Dynamic Pruning of CNN networks
A new, radical CNN dynamic pruning approach is presented in this paper, achieved by a new holistic intervention on both the CNN architecture and the training procedure, which targets to the parsimonious inference by learning to exploit and dynamically remove the redundant capacity of a CNN architecture. Our approach formulates a systematic and data-driven method for developing CNNs that are trained to eventually change size and form in real-time during inference, targeting to the smaller possible computational footprint. Results are provided for the optimal implementation on a few modern, high-end mobile computing platforms indicating a significant speed-up.
During the past few years, convolutional neural networks (CNNs) have been established as the dominant technology for approaching real-world visual understanding tasks. A significant research effort has been put into the design of very deep architectures, able to construct high-order representations of visual information. The accuracy obtained by deep architectures on image classification and object detection tasks, proved that the depth of representation is indeed the key to a successful implementation.
Although high quality implementations are already available for mainstream, PC-like computing systems, deploying such implementations into diverse technological areas (i.e. automotive, transportation, IoT, medical etc.), requires development of Deep Learning architectures on small embedded platforms that operate with limited hardware resources and often within a restricted power budget.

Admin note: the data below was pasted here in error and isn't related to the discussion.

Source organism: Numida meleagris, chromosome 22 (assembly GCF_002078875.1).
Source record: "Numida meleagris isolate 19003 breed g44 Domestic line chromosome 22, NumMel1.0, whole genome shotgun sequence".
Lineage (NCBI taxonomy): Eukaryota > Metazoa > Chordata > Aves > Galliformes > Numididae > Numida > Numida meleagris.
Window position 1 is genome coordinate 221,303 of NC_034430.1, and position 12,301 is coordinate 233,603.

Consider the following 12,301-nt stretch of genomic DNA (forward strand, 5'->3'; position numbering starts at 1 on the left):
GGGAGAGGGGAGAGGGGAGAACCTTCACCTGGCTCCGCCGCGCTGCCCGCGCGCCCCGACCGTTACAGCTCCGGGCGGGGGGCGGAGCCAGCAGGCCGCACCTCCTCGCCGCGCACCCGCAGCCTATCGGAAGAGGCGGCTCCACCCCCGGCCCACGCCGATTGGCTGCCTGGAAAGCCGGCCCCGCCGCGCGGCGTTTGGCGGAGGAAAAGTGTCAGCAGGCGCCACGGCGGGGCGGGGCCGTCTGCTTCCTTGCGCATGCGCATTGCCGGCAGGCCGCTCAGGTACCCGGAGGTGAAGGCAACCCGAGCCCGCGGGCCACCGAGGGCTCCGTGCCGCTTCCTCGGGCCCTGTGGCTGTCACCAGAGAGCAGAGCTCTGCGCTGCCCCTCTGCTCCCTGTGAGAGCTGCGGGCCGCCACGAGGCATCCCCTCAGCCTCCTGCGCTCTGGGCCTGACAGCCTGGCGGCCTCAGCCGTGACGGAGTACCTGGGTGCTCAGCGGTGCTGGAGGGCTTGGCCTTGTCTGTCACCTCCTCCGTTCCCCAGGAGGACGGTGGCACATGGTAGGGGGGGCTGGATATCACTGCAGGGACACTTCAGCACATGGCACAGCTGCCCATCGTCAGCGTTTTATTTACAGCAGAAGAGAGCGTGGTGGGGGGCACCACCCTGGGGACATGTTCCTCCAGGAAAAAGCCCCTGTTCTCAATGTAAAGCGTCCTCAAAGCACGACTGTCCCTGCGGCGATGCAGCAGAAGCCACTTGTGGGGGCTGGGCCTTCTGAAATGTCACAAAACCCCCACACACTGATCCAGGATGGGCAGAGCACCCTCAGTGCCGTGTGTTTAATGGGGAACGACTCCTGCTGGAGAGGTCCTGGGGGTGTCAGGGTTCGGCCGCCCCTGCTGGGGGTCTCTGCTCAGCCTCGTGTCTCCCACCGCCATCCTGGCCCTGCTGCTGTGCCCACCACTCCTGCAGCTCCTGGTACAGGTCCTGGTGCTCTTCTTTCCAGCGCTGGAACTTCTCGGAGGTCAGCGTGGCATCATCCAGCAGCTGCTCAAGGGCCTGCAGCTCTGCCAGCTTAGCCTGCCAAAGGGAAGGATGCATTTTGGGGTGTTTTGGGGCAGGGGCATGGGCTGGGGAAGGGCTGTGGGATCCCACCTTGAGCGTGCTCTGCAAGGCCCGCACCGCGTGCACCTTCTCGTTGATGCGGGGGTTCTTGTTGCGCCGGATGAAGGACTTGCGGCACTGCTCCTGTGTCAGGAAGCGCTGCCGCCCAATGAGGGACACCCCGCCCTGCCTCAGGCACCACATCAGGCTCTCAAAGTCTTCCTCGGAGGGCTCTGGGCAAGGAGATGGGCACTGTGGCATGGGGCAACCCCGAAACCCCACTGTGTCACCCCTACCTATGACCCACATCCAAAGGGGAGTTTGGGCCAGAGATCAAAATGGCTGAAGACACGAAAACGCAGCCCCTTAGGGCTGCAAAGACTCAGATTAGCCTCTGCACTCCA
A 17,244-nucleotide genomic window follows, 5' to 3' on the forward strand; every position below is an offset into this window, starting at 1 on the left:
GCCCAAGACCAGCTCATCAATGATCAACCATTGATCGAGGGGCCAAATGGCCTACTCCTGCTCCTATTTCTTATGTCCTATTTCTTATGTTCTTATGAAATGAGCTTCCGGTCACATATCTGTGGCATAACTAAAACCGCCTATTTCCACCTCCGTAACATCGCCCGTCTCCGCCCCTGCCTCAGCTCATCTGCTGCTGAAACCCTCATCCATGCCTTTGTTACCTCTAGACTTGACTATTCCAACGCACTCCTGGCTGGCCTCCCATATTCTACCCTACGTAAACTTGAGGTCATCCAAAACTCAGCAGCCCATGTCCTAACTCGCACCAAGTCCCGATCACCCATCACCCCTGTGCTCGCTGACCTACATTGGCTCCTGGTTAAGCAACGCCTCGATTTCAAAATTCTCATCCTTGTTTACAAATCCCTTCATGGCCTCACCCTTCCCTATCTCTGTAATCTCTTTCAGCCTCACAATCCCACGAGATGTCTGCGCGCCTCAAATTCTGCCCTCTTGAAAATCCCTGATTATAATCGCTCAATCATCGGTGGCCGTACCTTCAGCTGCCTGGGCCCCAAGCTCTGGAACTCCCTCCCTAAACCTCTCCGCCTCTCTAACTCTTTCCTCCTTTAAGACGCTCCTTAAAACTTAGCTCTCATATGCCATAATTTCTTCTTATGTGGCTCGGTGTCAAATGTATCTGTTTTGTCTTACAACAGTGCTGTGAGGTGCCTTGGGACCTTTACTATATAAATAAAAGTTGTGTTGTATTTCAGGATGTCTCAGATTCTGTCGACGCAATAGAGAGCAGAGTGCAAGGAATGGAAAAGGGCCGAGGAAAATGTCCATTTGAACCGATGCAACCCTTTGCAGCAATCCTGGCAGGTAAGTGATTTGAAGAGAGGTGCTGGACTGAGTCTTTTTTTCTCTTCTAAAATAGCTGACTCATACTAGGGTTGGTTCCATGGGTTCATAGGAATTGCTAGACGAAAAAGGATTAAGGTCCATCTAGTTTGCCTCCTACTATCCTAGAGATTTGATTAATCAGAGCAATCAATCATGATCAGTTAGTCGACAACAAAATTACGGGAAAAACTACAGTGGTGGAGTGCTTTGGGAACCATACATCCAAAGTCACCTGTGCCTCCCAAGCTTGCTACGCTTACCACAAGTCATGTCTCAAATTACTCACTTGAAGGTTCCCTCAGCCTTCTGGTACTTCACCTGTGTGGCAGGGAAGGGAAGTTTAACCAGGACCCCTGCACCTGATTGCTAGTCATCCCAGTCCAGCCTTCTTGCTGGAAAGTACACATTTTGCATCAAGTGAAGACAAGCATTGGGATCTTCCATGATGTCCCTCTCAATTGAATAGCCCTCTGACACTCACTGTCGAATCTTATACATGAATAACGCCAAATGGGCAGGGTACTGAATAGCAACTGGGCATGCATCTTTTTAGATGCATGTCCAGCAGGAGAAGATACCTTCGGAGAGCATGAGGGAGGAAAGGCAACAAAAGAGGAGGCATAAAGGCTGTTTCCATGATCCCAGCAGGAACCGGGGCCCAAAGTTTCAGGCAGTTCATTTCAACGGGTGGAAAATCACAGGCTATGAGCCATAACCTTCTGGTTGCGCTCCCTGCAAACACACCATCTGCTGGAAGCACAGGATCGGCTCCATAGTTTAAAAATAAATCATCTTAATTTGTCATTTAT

Furthermore, meeting particular performance requirements on embedded platforms is, in general, difficult. Building systems based on existing computing libraries (e.g. BLAS, Eigen etc.) generally achieves only limited effectiveness . Based on the above discussion it becomes evident that improving such approaches requires tuning multiple computational kernels for the particular use-case at hand. This generally requires great effort by some very specialized programming teams. Such teams must be simultaneously capable of producing high-efficiency code for a target platform as well as being familiar with the details of CNN computations and algorithmic art, in order to be able to tweak – if necessary – any given architecture.
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Continue reading about our approach on the Pruning Model, the proposed framework and modules, simulation and results on recognition accuracy and computational load, implementation and inference speed measurements.
This paper by N. Fragoulis, I. Theodorakopoulos, E. Vassalos and V. Pothos has been published in: 2019 10th International Conference on Information, Intelligence, Systems and Applications (IISA).